21 Apr Could Indiana Adopt Statewide Paid Family Leave Requirements?
The United States is the only developed country that doesn’t require any paid leave for new parents.
The federal Family and Medical Leave Act protects workers from losing their jobs if they take time off to care for newborns or sick loved one. That’s the extent of what’s offered in Indiana and most states.
A bill Governor Eric Holcomb recently signed sets up a summer study committee to examine the possibility of paid family and medical leave at the state level.
But, in the meantime, a growing number of employers are offering paid time off in those situations.
With No Requirements For Paid Leave, Companies Draft Their Own Policies.
Jill Phillips needs all of the energy she can get.
“We have a 10-year-old, a 7-year-old, a 5-year-old and a newborn,” Phillips says.
It isn’t easy – her kids interrupt our interview at a McCordsville park a few times.
“Don’t do that,” Phillips tells one of her sons as he places a football in front of the camera.
Phillips has a great sense of humor, which is helpful. She’s finishing up her final week of time off with her newborn while trying to juggle the needs of her other three children at the same time.
When she had her first three children, Phillips was able to take 12 weeks off after giving birth. She switched jobs before having her fourth child. And, as a staff member now at Indiana University in Indianapolis, she doesn’t qualify for the paid parental leave policy. It’s currently only offered to faculty.
“So, I ended up taking off three weeks of vacation, a combination of vacation/sick time over a three-week period,” Phillips says. “So I didn’t work at all those three weeks. And, then the fourth week, I started working from home part-time at 24 hours. And, then I took the rest of it, 16 hours, unpaid leave.”
“The fourth week I started working form home part-time at 24 hours. And, then I took the rest of it, 16 hours, unpaid leave.”
—Jill Phillips, mother of four
Phillips says it was a hard adjustment financially. She’s going back to work full-time Monday, when her son is just over two months old.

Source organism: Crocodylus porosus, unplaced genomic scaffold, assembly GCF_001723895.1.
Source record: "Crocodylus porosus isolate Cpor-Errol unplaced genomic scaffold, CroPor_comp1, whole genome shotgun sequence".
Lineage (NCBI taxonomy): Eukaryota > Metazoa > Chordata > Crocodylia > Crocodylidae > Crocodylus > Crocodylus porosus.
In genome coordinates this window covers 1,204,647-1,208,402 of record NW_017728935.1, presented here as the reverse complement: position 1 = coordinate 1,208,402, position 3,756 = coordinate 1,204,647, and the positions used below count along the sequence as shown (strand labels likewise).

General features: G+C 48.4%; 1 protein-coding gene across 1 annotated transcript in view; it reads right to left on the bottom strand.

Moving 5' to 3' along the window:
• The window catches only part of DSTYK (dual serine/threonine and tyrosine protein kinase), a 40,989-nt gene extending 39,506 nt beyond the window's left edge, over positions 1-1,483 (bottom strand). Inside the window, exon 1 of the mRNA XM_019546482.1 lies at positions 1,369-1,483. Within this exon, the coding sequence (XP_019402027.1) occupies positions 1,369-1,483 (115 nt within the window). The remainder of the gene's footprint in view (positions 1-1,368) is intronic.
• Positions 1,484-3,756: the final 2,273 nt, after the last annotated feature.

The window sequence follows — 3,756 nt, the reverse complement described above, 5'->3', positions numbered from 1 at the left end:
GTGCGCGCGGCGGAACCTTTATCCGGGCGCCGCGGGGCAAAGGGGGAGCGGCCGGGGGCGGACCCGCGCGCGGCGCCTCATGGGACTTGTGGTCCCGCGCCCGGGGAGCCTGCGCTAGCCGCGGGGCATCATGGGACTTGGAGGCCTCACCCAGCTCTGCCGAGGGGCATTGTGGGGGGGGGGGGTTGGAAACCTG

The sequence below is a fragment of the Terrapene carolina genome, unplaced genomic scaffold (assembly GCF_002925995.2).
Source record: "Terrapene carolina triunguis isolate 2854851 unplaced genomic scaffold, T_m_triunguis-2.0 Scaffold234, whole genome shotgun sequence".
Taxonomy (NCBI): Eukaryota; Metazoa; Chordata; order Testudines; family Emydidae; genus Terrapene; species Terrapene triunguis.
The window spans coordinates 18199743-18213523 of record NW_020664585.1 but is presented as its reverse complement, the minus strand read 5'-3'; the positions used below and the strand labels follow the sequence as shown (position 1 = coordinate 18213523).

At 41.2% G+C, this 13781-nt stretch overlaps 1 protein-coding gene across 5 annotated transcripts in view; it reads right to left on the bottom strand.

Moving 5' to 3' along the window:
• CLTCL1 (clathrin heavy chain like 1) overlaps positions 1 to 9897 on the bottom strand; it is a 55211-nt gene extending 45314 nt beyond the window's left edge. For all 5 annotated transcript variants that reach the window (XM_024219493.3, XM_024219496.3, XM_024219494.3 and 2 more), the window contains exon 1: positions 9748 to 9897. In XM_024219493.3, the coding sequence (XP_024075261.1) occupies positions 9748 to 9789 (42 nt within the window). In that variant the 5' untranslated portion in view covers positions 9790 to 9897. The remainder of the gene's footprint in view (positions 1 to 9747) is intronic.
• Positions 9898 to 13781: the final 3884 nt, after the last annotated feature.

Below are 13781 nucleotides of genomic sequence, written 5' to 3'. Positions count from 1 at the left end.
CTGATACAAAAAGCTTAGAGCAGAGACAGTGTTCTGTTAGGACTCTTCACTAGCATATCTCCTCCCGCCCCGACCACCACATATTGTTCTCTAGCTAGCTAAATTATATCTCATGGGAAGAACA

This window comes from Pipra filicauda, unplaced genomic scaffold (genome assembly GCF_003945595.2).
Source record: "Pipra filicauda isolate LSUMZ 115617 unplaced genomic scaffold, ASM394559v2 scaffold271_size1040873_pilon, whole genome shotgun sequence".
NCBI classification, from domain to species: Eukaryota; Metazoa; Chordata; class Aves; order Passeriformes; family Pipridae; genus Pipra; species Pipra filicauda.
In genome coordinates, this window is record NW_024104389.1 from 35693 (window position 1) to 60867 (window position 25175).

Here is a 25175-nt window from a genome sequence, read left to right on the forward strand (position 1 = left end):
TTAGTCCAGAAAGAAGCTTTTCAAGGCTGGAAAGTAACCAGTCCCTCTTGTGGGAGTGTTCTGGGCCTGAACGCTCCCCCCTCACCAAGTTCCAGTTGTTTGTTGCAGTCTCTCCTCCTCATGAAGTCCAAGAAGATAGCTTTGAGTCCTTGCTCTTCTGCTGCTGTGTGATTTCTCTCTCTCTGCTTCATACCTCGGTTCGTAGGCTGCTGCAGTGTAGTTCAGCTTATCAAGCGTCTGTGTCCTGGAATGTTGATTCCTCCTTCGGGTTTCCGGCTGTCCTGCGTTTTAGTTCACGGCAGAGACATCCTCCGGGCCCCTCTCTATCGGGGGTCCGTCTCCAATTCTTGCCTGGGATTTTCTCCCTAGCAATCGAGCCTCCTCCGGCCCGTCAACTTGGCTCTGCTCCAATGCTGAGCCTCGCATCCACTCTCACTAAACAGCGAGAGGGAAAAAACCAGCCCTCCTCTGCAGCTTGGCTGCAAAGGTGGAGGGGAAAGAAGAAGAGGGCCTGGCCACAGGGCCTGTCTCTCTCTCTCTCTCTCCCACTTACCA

IU recently announced it’s expanding its fully paid parental leave program to include staff members like Phillips. The new policy goes into effect July 1and gives both parents up to six weeks off for the birth or adoption of a child.
“I just think it’s wonderful that they’re going to offer that,” Phillips says. “Because it’s hard to just juggle all of it.”
Purdue University offers up to six weeks of paid parental leave for those who’ve worked for the university for at least one year in a benefits-eligible position.
Indiana State University allows employees to take up to 12 weeks of unpaid FMLA to care for a newborn or adopted child, with the option of using paid vacation time to cover some of the leave.
But fewer than 50 percent of workers in the U.S. even qualify for FMLA – that means many people’s jobs and benefits aren’t protected if they take the time off.
Indiana Lawmakers Pushing For Voluntary Paid Leave Program
State Senator Karen Tallina, (D-Portage), and two other lawmakers are urging their colleagues to consider taking action at the state level. The National Partnership for Women and Families gave Indiana a near-failing grade last year on its annual assessment of paid family leave policies.
“I know that we’re offering basically nothing,” Tallian says.
Governor Eric Holcomb signed a bill Tallian co-authored this session that assigns a summer study committee the task of exploring the possibility of setting up a voluntary paid family leave program in Indiana.
“So this would be a voluntary program that an employer would offer to his employees,” Tallian says. “They could both contribute to a kind of short term disability package. And, then when someone needed FMLA, they could apply and get that if they’re taking care of a brand new baby or taking care of a dying parent.”
“I know that we’re offering basically nothing.”
—Sen. Karen Tallian, (D-Portage)
Erin Macey is a policy analyst with the Indiana Institute of Working Families. She says other states have explored the option of voluntary paid family leave programs.
“With a voluntary or mandatory insurance program, employees or employers could pitch in a small amount of money into a statewide insurance pool and that money would be used to pay employees when they need to take leave,” Macey says.
Opponents of paid family leave policies argue they can be hard on small businesses, which Macey says makes voluntary programs attractive solutions.
But she argues offering paid time off to support families can benefit companies long-term.
“We know, especially younger generations, are really looking at these benefits in order to make decisions about employment,” Macey says.
Phillips admits she took for granted that most companies offered paid time off for parents.
“A friend of mine gave birth last year and she went back to work full time after I think three weeks,” she says.
She’s grateful she’s been able to spend eight weeks at home with her newborn, even if some of that time was spent working.